India is currently the second most populous nation in the world with over 1.2 billion people, growing annually at the rate of 1.5%. It is experiencing a surge in energy demands, expected to grow more than three to four times in 25 years. Most of the energy requirements are currently satisfied by the import of fossil fuels – coal, petroleum-based products and natural gas. Biofuels can satisfy these energy needs in an environmentally benign and cost effective manner while reducing dependence on import of fossil fuels, thus providing National Energy Security. Among various forms of bioenergy, bioethanol is one of the major options for India because of availability of feed stock crops. This paper presents an overview on bioethanol production and technology, steps taken by the Indian government to facilitate and bring about optimal development and utilization of indigenous biomass feedstocks for production of this biofuel.

Keywords: Bioethanol, Fossil fuel, Biofuel, energy

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350 International Migration of Highly Skilled Indian Professionals: A Case Study of Indian IT Professionals in Japan, Preliminary Results

Authors: Rimpi Rani

Abstract:

In the 2000s, a new migration trend of highly skilled Indian professionals towards Japan has appeared. This paper examines the factors that set off the incoming of highly skilled Indian professionals in Japan, mainly focusing on IT professionals’ immigration, and the reasons of the increase in their number. It investigates the influence of four factors: The Japanese immigration policy, the bilateral relations between India and Japan, the higher education system in India and the American H-1B visa policy with its cap system. This study concludes that increased and continuous supply of highly skilled Indian professionals have intensified the competition for migration to traditional destinations like the USA. This led Indian professionals   to consider other options such as Japan.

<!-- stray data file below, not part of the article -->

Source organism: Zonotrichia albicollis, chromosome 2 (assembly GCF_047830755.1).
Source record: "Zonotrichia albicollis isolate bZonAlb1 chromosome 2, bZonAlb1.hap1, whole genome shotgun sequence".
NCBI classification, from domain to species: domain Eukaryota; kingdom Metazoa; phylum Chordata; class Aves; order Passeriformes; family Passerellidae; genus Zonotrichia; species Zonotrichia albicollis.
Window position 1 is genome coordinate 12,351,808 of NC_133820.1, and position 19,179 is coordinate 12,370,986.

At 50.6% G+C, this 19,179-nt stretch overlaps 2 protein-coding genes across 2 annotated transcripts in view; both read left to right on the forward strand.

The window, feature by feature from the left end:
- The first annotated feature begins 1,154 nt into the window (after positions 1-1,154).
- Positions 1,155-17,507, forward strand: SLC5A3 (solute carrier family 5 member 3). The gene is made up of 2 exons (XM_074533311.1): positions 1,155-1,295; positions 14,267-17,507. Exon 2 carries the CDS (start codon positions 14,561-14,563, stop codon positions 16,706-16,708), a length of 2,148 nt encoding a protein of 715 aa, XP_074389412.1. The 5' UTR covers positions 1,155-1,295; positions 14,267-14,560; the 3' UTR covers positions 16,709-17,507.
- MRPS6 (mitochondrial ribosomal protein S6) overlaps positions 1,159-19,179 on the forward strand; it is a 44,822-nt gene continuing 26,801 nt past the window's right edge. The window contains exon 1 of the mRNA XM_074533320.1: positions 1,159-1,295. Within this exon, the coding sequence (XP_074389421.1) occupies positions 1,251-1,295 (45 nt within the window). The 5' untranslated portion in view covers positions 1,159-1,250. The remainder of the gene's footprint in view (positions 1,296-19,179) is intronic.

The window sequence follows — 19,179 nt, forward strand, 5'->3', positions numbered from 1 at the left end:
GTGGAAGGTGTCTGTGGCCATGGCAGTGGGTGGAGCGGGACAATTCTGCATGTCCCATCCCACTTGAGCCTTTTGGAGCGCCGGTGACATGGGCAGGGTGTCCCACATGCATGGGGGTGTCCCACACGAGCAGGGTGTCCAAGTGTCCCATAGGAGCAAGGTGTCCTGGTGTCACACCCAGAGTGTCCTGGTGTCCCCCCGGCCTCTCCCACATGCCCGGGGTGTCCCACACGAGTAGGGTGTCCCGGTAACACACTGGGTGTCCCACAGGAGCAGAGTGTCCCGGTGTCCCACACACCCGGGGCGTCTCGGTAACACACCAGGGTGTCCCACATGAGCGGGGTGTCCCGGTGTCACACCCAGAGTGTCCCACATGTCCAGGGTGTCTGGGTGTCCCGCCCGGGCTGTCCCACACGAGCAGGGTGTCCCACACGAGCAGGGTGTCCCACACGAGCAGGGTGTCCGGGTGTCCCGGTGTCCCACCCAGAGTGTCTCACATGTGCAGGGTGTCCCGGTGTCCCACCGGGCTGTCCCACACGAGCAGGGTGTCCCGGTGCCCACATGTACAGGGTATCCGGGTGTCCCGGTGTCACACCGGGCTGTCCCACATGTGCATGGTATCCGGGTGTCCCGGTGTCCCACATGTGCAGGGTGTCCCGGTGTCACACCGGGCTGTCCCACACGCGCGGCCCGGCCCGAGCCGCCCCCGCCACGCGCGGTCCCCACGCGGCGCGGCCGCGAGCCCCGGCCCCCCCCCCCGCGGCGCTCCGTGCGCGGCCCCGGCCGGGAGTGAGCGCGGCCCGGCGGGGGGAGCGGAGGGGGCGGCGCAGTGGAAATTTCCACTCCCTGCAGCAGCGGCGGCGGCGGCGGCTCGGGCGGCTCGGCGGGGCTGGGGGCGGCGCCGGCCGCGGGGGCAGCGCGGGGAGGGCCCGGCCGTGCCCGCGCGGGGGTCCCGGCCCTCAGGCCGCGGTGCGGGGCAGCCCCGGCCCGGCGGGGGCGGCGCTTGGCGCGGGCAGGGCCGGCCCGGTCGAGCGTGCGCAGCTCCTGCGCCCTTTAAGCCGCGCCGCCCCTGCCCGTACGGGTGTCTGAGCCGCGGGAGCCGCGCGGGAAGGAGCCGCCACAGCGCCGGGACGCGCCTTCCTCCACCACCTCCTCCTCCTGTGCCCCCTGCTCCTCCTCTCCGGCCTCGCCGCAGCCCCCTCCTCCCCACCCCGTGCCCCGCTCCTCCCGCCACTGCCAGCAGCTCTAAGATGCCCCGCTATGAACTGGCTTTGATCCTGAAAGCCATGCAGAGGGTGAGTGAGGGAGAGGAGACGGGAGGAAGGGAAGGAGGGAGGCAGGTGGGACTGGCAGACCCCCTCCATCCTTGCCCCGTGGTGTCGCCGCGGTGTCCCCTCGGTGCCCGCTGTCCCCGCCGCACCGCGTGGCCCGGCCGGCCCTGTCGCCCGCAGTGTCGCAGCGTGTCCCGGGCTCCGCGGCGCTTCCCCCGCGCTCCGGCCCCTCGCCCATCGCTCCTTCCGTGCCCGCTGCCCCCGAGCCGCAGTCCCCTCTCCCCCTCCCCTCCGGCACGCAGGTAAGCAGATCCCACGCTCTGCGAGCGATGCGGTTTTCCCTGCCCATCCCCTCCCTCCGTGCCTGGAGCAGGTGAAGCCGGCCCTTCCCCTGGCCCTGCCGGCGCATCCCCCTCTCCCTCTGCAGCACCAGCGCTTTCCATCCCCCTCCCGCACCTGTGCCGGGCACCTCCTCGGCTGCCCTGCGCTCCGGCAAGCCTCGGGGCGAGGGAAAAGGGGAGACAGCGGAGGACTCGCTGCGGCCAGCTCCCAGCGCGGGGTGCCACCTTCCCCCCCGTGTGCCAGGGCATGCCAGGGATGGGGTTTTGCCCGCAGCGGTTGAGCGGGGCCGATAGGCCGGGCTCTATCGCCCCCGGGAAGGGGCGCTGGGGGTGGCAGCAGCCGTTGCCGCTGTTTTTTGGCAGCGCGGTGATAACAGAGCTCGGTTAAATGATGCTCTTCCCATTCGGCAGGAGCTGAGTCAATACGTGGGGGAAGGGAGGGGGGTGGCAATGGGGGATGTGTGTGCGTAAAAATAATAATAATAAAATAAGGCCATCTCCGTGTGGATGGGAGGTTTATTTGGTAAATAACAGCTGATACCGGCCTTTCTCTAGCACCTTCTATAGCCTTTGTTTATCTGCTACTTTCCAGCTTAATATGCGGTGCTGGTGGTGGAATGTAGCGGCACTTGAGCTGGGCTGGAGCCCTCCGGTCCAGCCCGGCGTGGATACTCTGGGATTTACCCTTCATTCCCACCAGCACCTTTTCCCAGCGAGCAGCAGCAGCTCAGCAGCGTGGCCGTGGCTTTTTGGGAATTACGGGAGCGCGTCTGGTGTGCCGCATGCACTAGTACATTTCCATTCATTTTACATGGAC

Keywords: International migration, India, Japan, highly skilled professionals.

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349 Individuals’ Inner Wellbeing during the COVID-19 Pandemic: A Quantitative Comparison of Social Connections and Close Relationships between the UK and India

Authors: Maria Spanoudaki, Pauldy C. J. Otermans, Dev Aditya

Abstract:

Relationships form an integral part of our everyday wellbeing. In this study, the focus is on Inner Wellbeing which can be described as an individuals' thoughts and feelings about what they can do and be. Relationships can come in many forms and can be divided into Social Connections (thoughts and feelings about the social network people can establish and rely on), and Close Relationships (thoughts and feeling about the emotional support people can receive from significant others or their close, intimate circle). The purpose of this study is to compare the Social Connections and Close Relationship dimensions of Inner Wellbeing during the COVID-19 pandemic between the UK and India. As part of the study, 392 participants in the UK and 205 participants India completed an online questionnaire using the Inner Wellbeing scale. Factor analyses showed that the construct of Inner Wellbeing can be described as one factor for the UK sample whereas it can be described as two factors (one focusing on positive items and one focusing on negative items) for the Indian sample. Results showed that during COVID-19, Social Connections were significantly different in the UK compared to India, whereas there is no significant difference for Close Relationships. The implications on relationships and wellbeing are discussed in detail.